Republican state House contender Jill Fitzgerald said she would investigate widening the eastern half of Farmington Avenue in a bid to relieve traffic congestion.
Fitzgerald and Democratic hopeful Chris Wright each said there is a need to seek ways to keep traffic moving more smoothly on the busy state road that runs through the heart of the 77th District they hope to represent.
Both candidates said that mass transit options need to be expanded, with Wright calling for more commuter bus service to Hartford and Fitzgerald eyeing the prospects for light rail.
The two candidates are vying on Nov. 4 for the northeastern Bristol House seat that Republican Ron Burns has held for the past two years. Burns, who defeated a longtime Democratic incumbent to win the seat in 2006, is stepping down.
Politicians from the district have long said that transportation woes are one of the most common gripes they hear from residents, particularly the delays on Farmington Avenue.
Wright, a hospital admissions clerk, said he hopes the opening of the Route 72 extension a year from now will relieve some of the traffic tie-ups along Farmington Avenue.
He said the would also like to see improvements at the busy juncture of Stafford and Farmington avenues, a traditional headache for motorists.
Wright said that enacting – and enforcing – a “no blocking the box” law at the intersection would help because it would keep drivers from entering the crossroads directly until there was enough space to pass through it.
One reason that traffic gets delayed can be that cars remain stuck in the intersection after a signal change, blocking others from passing through it, which only exacerbates the problem of getting by the area.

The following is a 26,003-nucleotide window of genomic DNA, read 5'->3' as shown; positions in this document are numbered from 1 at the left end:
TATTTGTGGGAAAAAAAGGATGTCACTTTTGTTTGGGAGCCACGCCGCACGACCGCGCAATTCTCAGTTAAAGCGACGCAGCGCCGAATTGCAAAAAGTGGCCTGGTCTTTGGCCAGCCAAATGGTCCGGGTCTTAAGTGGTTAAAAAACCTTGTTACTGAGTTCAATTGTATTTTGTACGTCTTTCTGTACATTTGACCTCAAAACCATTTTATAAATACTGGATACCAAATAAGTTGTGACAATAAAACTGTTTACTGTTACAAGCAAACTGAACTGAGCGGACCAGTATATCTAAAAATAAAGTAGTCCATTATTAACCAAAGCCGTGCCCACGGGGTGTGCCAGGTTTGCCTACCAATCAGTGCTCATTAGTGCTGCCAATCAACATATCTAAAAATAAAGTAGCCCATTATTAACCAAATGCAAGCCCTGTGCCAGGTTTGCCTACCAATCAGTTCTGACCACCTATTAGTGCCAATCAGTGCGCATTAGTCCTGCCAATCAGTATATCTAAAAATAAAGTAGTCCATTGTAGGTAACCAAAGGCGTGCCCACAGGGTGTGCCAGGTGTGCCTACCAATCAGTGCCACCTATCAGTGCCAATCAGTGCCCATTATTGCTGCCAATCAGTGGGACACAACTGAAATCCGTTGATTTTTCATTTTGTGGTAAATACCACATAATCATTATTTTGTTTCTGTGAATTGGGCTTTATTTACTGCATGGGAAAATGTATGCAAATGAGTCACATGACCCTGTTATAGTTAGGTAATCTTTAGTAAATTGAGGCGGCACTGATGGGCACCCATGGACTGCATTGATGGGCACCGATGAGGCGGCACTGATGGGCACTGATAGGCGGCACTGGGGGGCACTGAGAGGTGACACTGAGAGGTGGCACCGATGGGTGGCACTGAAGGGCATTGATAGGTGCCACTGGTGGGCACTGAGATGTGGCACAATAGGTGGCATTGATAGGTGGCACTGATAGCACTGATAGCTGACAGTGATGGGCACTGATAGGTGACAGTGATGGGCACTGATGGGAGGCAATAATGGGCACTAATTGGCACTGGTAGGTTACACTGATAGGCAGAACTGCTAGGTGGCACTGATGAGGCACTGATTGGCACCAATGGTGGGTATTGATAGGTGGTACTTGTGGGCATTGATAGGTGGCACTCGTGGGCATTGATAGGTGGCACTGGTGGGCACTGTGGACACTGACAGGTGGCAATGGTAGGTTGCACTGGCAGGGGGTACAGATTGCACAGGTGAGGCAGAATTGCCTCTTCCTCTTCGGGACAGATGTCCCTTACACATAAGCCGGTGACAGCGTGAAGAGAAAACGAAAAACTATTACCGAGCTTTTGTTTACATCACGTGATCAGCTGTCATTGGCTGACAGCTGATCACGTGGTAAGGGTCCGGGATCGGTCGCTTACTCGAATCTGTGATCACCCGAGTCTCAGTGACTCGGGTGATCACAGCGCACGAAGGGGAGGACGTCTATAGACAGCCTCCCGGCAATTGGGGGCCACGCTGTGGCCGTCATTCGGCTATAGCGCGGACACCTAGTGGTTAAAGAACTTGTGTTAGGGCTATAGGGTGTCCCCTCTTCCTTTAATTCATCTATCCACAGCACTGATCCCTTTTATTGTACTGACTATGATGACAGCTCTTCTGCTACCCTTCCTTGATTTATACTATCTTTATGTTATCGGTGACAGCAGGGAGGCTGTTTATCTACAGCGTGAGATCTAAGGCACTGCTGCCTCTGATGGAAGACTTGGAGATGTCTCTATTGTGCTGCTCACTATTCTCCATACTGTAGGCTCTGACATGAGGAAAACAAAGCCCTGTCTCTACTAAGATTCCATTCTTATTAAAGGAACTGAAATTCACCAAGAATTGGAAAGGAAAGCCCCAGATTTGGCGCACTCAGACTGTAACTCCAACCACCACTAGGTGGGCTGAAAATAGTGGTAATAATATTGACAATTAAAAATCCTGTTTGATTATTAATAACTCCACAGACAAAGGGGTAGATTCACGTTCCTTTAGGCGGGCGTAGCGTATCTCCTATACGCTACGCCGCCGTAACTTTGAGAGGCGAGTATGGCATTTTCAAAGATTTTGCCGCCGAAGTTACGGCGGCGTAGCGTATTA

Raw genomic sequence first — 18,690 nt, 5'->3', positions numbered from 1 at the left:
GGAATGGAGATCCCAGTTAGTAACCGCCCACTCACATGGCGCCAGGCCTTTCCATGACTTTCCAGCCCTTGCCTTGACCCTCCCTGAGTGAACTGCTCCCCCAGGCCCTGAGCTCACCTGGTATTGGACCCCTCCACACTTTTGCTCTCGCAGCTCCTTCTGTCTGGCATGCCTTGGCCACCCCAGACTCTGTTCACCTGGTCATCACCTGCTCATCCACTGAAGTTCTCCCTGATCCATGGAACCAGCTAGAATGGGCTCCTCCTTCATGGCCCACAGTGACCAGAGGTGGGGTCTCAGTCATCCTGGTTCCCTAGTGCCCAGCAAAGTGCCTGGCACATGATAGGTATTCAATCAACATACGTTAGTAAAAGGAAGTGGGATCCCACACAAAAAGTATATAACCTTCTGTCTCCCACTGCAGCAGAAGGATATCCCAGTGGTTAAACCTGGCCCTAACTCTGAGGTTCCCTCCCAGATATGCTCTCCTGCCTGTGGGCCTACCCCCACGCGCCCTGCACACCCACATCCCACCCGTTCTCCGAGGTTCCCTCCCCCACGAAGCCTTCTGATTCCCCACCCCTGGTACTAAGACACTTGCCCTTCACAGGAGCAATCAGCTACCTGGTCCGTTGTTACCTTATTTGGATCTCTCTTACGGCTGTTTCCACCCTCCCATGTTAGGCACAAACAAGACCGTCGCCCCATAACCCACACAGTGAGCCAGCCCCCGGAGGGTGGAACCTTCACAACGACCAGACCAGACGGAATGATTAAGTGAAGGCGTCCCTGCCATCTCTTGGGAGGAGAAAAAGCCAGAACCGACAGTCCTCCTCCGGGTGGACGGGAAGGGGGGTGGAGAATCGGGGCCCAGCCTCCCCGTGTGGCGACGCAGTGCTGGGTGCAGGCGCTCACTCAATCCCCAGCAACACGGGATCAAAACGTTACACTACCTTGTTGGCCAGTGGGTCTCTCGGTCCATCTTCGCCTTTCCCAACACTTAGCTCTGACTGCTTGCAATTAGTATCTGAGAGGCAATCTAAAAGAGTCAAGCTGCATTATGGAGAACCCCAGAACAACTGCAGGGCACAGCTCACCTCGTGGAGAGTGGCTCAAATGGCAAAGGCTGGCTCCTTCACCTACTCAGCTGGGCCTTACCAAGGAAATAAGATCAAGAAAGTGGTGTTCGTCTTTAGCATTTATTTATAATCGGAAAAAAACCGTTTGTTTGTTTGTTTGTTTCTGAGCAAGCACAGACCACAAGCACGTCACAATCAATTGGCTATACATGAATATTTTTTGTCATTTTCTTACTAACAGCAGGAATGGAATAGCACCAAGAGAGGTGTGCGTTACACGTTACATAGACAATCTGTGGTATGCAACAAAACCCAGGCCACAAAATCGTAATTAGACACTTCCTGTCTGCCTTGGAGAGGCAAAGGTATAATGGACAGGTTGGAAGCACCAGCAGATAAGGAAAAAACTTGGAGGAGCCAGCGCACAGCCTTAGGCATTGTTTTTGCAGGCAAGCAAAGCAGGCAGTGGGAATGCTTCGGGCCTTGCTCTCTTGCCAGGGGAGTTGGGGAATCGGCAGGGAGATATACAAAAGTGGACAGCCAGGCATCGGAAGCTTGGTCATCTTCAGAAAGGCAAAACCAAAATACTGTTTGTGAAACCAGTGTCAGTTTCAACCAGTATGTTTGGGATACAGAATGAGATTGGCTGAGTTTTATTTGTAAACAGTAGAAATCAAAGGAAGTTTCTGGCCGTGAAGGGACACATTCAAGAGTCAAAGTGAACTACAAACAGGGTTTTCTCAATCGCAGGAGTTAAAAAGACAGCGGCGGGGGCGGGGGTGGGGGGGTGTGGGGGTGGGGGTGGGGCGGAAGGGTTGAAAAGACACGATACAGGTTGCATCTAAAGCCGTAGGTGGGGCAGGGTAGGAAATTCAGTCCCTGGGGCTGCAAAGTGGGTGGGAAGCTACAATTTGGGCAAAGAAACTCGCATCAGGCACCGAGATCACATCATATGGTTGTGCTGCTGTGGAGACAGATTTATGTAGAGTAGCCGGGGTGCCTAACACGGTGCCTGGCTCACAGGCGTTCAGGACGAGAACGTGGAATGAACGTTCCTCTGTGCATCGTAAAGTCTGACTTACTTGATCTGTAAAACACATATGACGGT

Fitzgerald, who owns a bookkeeping company, said that that the area from Brook to Camp streets on Farmington Avenue “is really the retail hub of Bristol.”
She said she would “investigate the possibilities of widening this stretch of Route 6” – the state’s designation for the road – and push for a new study of traffic light patterns to see if improvements in signaling could be made.
Fitzgerald said that she would focus on the city’s mass transportation needs.
“Our senior citizens need to have mass transit that is easy to access and convenient,” she said.
“Bristol is one of the larger cities in Connecticut and we should be able to connect our commuters to other towns via mass transit,” Fitzgerald.
“The reinstatement of bus service between Bristol and Hartford could also reduce traffic on Route 6, as well as save commuters money they would be spending on gas,” Wright said.
Fitzgerald said she would also explore the prospects for light rail in Bristol, an idea that city officials are also pushing, though its prospects remain iffy.
State lawmakers serve two-year terms and earn $28,000 for their part-time positions.
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